The Intersections Collection - Pearson Custom SociologyThe Pearson Custom Sociology brand is a self-publishing brand run by Pearson Custom Publishing. In essence it's a way for a schoolteacher to bundle up a collection of essays he or she finds interesting and then have students buy them as one bound unit. Pearson often uses stock cover images for multiple of these books. So it's important when you buy any of the Intersections Collection that you don't just go by the fact that it's one of the many "Intersections Collection / Pearson Custom Sociology" books or that the cover image looks right. You need to look at the detail at the bottom - this is where the book indicates which course it has the essays for.
This book here is for the Diversity Course at Northastern University, run by Dr. Sheila Mehta-Green. It's the 2009 edition.
In this book, the essays chosen by Dr. Mehta-Green include: The Changing Family, Gender Inequality, Racial and Ethnic Inequality, Wealth and Poverty: US and Global Economic Inequalities, Problems in Education, Inequality Based on Age, Inequality Based on Sexual Orientation, and Can Social Problems Be Solved. All of these essays were written by Diana Kendall. They average at about 20 pages an essay.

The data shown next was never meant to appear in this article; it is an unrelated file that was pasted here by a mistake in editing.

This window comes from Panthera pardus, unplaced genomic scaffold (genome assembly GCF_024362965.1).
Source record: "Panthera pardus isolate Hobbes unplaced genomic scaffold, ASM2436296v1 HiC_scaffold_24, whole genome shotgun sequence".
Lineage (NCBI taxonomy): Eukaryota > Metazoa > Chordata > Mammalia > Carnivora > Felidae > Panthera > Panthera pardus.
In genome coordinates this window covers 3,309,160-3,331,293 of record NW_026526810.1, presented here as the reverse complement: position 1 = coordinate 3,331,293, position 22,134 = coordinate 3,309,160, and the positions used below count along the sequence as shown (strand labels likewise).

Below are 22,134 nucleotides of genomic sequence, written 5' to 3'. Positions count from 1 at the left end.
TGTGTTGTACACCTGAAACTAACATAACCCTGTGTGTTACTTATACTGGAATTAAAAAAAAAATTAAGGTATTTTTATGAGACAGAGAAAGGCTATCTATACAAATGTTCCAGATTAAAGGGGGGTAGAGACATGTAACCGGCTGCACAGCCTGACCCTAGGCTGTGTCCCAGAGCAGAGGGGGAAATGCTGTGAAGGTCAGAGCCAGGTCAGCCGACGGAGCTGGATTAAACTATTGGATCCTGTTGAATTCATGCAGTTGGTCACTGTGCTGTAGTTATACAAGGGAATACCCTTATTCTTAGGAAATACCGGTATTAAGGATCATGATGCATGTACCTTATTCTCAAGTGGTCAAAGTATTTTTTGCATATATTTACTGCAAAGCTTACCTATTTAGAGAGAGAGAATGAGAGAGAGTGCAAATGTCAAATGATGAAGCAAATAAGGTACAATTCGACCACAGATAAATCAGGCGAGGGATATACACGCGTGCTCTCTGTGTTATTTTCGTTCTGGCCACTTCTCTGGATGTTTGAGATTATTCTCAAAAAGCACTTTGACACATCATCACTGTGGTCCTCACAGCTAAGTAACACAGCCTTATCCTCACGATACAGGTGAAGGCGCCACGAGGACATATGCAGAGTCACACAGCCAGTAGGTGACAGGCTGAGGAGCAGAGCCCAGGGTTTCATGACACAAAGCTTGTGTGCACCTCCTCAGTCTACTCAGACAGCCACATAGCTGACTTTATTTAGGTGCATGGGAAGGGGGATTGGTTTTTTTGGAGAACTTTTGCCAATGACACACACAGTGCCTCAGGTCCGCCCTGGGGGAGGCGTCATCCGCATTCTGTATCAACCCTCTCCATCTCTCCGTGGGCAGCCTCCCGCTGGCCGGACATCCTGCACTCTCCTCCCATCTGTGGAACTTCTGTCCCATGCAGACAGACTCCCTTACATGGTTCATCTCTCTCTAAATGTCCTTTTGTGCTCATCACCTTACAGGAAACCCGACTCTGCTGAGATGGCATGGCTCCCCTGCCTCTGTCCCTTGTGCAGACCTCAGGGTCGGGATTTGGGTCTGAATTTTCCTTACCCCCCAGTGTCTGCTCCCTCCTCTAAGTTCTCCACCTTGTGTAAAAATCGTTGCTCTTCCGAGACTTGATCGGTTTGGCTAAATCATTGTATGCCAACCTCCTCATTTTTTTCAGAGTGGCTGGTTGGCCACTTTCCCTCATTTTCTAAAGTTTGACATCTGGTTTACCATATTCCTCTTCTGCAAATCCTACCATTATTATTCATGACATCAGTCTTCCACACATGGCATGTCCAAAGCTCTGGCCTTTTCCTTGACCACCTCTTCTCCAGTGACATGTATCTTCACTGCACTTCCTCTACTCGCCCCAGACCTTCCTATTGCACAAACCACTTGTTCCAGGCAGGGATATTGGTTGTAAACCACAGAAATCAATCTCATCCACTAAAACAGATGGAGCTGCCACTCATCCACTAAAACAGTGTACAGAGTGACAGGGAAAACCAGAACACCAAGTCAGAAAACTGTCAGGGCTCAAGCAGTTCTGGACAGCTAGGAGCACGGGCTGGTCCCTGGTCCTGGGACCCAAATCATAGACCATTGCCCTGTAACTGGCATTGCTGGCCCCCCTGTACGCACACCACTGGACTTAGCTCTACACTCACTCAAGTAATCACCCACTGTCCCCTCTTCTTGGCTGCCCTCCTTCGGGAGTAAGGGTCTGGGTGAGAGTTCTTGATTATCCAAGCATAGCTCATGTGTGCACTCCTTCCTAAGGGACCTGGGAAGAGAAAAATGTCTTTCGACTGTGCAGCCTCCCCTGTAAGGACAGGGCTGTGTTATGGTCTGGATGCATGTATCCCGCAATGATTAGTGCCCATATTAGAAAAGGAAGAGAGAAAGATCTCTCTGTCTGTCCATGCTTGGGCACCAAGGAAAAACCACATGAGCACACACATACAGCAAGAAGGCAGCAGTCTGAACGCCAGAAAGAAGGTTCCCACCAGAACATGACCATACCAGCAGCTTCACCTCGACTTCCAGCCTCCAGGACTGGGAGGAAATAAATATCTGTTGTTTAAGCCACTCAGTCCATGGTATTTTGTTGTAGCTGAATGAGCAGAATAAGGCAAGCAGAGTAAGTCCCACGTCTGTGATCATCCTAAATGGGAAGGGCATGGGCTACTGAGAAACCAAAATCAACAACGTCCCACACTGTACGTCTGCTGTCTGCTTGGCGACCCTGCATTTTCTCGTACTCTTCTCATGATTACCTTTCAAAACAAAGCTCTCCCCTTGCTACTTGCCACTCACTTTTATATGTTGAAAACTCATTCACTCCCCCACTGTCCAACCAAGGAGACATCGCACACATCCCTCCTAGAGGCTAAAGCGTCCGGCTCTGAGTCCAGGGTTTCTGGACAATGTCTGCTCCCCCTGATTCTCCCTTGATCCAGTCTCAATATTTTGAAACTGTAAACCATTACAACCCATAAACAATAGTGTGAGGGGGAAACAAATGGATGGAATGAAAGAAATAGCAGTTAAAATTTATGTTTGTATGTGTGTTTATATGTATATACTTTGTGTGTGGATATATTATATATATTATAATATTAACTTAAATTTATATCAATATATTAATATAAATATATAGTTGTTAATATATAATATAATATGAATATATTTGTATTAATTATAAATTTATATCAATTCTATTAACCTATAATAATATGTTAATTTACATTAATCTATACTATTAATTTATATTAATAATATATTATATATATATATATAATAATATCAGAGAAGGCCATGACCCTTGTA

All of the essays provide interesting statistics and real-life stories to make their points. For example, as of 2002, 48% of couples who married under age 18 ended up divorced within ten years. However, only 24% of those who waited until they hit age 25 ended up divorcing within that time frame. It shows how the maturity of the people in the relationship makes a difference. In 2008, the median income for an Asian-American family was $63,642. However, the median income for an African American family was only $32,372.
While many of the essays were still quite timely, the one on sexual orientation felt very dated. It had incorrect information about where gays could marry in the US, about how gays are handled in the military, and so on. This is definitely an essay that needs to be kept much more up to date.
Still, the essays covered their topic areas well, were interesting to read, and often were quite thought-provoking.
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